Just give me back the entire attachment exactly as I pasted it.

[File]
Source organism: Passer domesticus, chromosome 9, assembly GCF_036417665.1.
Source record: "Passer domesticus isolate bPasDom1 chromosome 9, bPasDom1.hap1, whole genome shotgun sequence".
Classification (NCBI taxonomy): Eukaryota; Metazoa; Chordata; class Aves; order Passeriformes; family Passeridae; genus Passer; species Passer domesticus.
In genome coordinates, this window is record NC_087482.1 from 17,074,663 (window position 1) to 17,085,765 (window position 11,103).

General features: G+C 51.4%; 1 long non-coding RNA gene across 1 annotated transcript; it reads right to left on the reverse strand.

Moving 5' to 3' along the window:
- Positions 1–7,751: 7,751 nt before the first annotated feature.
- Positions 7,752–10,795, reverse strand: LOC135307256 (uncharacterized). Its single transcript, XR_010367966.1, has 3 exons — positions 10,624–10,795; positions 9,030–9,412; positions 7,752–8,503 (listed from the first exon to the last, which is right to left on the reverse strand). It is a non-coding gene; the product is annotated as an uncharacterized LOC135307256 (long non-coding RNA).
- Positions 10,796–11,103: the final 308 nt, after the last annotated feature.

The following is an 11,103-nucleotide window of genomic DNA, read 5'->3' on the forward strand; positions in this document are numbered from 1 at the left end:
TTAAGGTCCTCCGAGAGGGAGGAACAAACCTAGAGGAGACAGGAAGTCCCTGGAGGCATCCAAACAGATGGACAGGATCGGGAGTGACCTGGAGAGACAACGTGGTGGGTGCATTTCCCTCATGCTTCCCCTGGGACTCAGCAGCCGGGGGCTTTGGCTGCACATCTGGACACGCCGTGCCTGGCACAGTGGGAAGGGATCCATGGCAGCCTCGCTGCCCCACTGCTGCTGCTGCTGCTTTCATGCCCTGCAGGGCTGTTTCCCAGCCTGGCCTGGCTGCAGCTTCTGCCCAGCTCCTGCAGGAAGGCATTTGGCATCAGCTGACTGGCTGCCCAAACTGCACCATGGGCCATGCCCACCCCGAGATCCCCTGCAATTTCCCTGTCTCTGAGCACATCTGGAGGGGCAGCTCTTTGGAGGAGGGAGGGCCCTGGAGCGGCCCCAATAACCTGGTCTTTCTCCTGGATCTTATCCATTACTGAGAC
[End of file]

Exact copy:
Source organism: Passer domesticus, chromosome 9, assembly GCF_036417665.1.
Source record: "Passer domesticus isolate bPasDom1 chromosome 9, bPasDom1.hap1, whole genome shotgun sequence".
Classification (NCBI taxonomy): Eukaryota; Metazoa; Chordata; class Aves; order Passeriformes; family Passeridae; genus Passer; species Passer domesticus.
In genome coordinates, this window is record NC_087482.1 from 17,074,663 (window position 1) to 17,085,765 (window position 11,103).

General features: G+C 51.4%; 1 long non-coding RNA gene across 1 annotated transcript; it reads right to left on the reverse strand.

Moving 5' to 3' along the window:
- Positions 1–7,751: 7,751 nt before the first annotated feature.
- Positions 7,752–10,795, reverse strand: LOC135307256 (uncharacterized). Its single transcript, XR_010367966.1, has 3 exons — positions 10,624–10,795; positions 9,030–9,412; positions 7,752–8,503 (listed from the first exon to the last, which is right to left on the reverse strand). It is a non-coding gene; the product is annotated as an uncharacterized LOC135307256 (long non-coding RNA).
- Positions 10,796–11,103: the final 308 nt, after the last annotated feature.

The following is an 11,103-nucleotide window of genomic DNA, read 5'->3' on the forward strand; positions in this document are numbered from 1 at the left end:
TTAAGGTCCTCCGAGAGGGAGGAACAAACCTAGAGGAGACAGGAAGTCCCTGGAGGCATCCAAACAGATGGACAGGATCGGGAGTGACCTGGAGAGACAACGTGGTGGGTGCATTTCCCTCATGCTTCCCCTGGGACTCAGCAGCCGGGGGCTTTGGCTGCACATCTGGACACGCCGTGCCTGGCACAGTGGGAAGGGATCCATGGCAGCCTCGCTGCCCCACTGCTGCTGCTGCTGCTTTCATGCCCTGCAGGGCTGTTTCCCAGCCTGGCCTGGCTGCAGCTTCTGCCCAGCTCCTGCAGGAAGGCATTTGGCATCAGCTGACTGGCTGCCCAAACTGCACCATGGGCCATGCCCACCCCGAGATCCCCTGCAATTTCCCTGTCTCTGAGCACATCTGGAGGGGCAGCTCTTTGGAGGAGGGAGGGCCCTGGAGCGGCCCCAATAACCTGGTCTTTCTCCTGGATCTTATCCATTACTGAGAC